Using Reliance effectively
Under the SRA’s regulation 39 (R39), solicitors are allowed to rely on customer due diligence (CDD) undertaken by someone else. In practical terms this regulation allows solicitors to make use of the checks carried out by those in other regulated persons such as accountants.
However, there are some considerations which should keep in mind so as to protect you and your firm for regulatory breeches and litigation.
What does Regulation 39 say?
‘You may rely on another person (another regulated individual) who is subject to the MLR (money laundering regulations) or equivalent to carry out CDD (client due diligence), but you remain liable for any failings.’
What this means is that in order to rely on the CDD / know your client (KYC) work carried out by others, solicitors need to be able to satisfy themselves that:
- it has actually been carried out to before commencing work and,
- that it has been done to a sufficient level of detail as required for the matter on which they are advising.
Should there be any failings in the checks carried out, the solicitor who has relied on the work carried out by other party remains liable for any failures, errors or omissions.
In order to ensure that reliance is done appropriately, a requirement exists that ‘to rely on a third party, you must enter into a written agreement with the third party under which they agree to provide copies of any identification and verification data on the customer or its beneficial owner within two working days, and to keep records in accordance with MLRs (money laundering regulations).’
It is not sufficient to assume that CCD has been completed or to take a third party’s word that it has done it. A formal agreement to facilitate the sharing of client information must be in place, which has been approved by the underlying client and the solicitor must review the information provided independently in order to be satisfied that it meets the requirements they have.
What can go wrong?
In theory the need to have explicit approval to rely on the checks carried out by a third party ahead of doing work should be sufficient to protect against commencing work without the relevant approval(s). But this is only part of the picture; it is a fact of life that things at any time and these events can lead to a regulatory breech. These situations can include:
- Unclear communication, resulting in commencing work on the matter before approval and evidence of CDD is received.
- Approval to rely has been received, but the evidence of the CDD has not be reviewed.
- CDD checks performed by the third party aren’t sufficient for the matter in question.
- The underlying client has made false disclosures or concealed information which was not picked up by the checks performed by the third party.
- Agreement to reliance is reached and client data shared but without the underlying client’s knowledge or approval
- Verification of beneficial owner is not completed within 2 working days.
How to protect you and your firm against these issues?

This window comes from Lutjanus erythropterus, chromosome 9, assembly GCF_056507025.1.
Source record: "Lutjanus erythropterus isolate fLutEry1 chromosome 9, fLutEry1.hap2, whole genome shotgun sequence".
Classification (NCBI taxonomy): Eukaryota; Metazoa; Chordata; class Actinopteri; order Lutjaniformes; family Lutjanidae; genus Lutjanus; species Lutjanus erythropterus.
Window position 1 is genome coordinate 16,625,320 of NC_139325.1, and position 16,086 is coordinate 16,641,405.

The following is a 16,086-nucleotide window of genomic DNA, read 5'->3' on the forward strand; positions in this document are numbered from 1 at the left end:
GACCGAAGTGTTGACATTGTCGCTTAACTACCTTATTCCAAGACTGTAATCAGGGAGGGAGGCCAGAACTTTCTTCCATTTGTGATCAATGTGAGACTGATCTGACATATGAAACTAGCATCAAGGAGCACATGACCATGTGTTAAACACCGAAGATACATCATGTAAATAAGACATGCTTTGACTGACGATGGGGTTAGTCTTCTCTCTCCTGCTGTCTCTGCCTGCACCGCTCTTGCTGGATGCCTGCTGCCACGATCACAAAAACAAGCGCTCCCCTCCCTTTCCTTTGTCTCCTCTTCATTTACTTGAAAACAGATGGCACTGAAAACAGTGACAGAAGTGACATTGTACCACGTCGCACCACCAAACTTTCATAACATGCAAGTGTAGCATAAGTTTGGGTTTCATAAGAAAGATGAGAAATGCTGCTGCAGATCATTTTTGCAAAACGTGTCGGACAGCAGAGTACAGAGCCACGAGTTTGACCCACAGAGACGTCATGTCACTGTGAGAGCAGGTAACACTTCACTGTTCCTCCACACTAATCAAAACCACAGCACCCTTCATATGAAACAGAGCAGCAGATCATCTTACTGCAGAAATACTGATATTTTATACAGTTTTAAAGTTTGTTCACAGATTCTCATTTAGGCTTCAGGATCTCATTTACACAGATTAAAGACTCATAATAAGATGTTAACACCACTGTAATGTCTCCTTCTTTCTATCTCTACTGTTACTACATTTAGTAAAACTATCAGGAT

As highlighted above things there are a multitude of things which can go wrong as part of the CDD process and depending on the root cause of the breech the impact of it will vary. Clearly the golden rule of ‘do not assume that the checks have been completed or to the depth needed for you to act’ needs to be applied and proportionality is going to play its part.
It is vital to understand which artifacts have been included in the CDD carried out by the third party and what the findings were. This must be more than just a cursory glance at the artefacts shared, but the need to be comfortable that the information being presented meets the standards of your firm and are of relevant to the matter on which you are advising.
Where gap(s) exist between third party’s standards for KYC and your firm, these will need to be closed in a timely manner before work can commence. Though clearly if it isn’t possible for these gaps to be closed in a timely manner, appropriate steps will need to be taken to manage the situation and to mitigate against any potential breeches and losses.
To be clear the above does not mean a complete re-do of the client checks already performed but it does mean ensuring that all the checks needed for the matter being undertaken have been completed to the right level of detail and in a timely manner. Ideally internal policies the firm have in place for reliance would be the same as those for clients directly onboarded the firm.
How to do we help our clients from these issues occurring in the first place?
Very simply at Green Robin Solutions we work with our clients to ensure that they have the right policies and procedures in place to enable them to rely effectively on the CDD checks being carried out by a third party. This work tends to go beyond just having a policy which everyone in the firm is trained on but also ensuring the right checks and balances are in place.
Our approach involves establishing the current risk exposure and working in a communicative and collaborative way to close these risks in a timely manner whilst ensuring the right attitude to these changes are embedded within the organisation.
Full guidelines are available on the SRA website: [https://www.sra.org.uk/solicitors/guidance/money-laundering-terrorist-financing-transfer-funds-information-payer-regulations-2017/]
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